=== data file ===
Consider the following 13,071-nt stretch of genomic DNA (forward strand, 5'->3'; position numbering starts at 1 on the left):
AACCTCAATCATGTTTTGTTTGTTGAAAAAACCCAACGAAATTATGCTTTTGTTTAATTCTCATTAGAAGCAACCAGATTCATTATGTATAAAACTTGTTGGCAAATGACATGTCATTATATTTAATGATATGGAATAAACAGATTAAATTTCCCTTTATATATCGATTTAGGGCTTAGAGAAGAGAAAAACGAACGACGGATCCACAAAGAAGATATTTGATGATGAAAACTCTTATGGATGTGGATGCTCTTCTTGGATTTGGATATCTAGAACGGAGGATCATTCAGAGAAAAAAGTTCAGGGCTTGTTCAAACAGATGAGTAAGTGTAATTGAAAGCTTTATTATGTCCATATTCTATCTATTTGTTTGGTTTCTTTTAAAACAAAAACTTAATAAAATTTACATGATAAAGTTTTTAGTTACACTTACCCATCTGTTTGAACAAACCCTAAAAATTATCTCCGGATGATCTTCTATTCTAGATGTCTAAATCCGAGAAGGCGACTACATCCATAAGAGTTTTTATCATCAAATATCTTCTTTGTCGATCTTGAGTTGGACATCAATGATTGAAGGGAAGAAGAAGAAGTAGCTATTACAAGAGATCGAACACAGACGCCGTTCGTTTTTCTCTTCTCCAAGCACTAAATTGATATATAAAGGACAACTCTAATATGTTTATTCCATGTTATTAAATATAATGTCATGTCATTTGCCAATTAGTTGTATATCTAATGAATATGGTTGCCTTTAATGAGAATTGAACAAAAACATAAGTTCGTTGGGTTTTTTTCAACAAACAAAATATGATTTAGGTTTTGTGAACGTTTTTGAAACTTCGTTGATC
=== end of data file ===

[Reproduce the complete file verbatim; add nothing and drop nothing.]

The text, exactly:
Consider the following 13,071-nt stretch of genomic DNA (forward strand, 5'->3'; position numbering starts at 1 on the left):
AACCTCAATCATGTTTTGTTTGTTGAAAAAACCCAACGAAATTATGCTTTTGTTTAATTCTCATTAGAAGCAACCAGATTCATTATGTATAAAACTTGTTGGCAAATGACATGTCATTATATTTAATGATATGGAATAAACAGATTAAATTTCCCTTTATATATCGATTTAGGGCTTAGAGAAGAGAAAAACGAACGACGGATCCACAAAGAAGATATTTGATGATGAAAACTCTTATGGATGTGGATGCTCTTCTTGGATTTGGATATCTAGAACGGAGGATCATTCAGAGAAAAAAGTTCAGGGCTTGTTCAAACAGATGAGTAAGTGTAATTGAAAGCTTTATTATGTCCATATTCTATCTATTTGTTTGGTTTCTTTTAAAACAAAAACTTAATAAAATTTACATGATAAAGTTTTTAGTTACACTTACCCATCTGTTTGAACAAACCCTAAAAATTATCTCCGGATGATCTTCTATTCTAGATGTCTAAATCCGAGAAGGCGACTACATCCATAAGAGTTTTTATCATCAAATATCTTCTTTGTCGATCTTGAGTTGGACATCAATGATTGAAGGGAAGAAGAAGAAGTAGCTATTACAAGAGATCGAACACAGACGCCGTTCGTTTTTCTCTTCTCCAAGCACTAAATTGATATATAAAGGACAACTCTAATATGTTTATTCCATGTTATTAAATATAATGTCATGTCATTTGCCAATTAGTTGTATATCTAATGAATATGGTTGCCTTTAATGAGAATTGAACAAAAACATAAGTTCGTTGGGTTTTTTTCAACAAACAAAATATGATTTAGGTTTTGTGAACGTTTTTGAAACTTCGTTGATC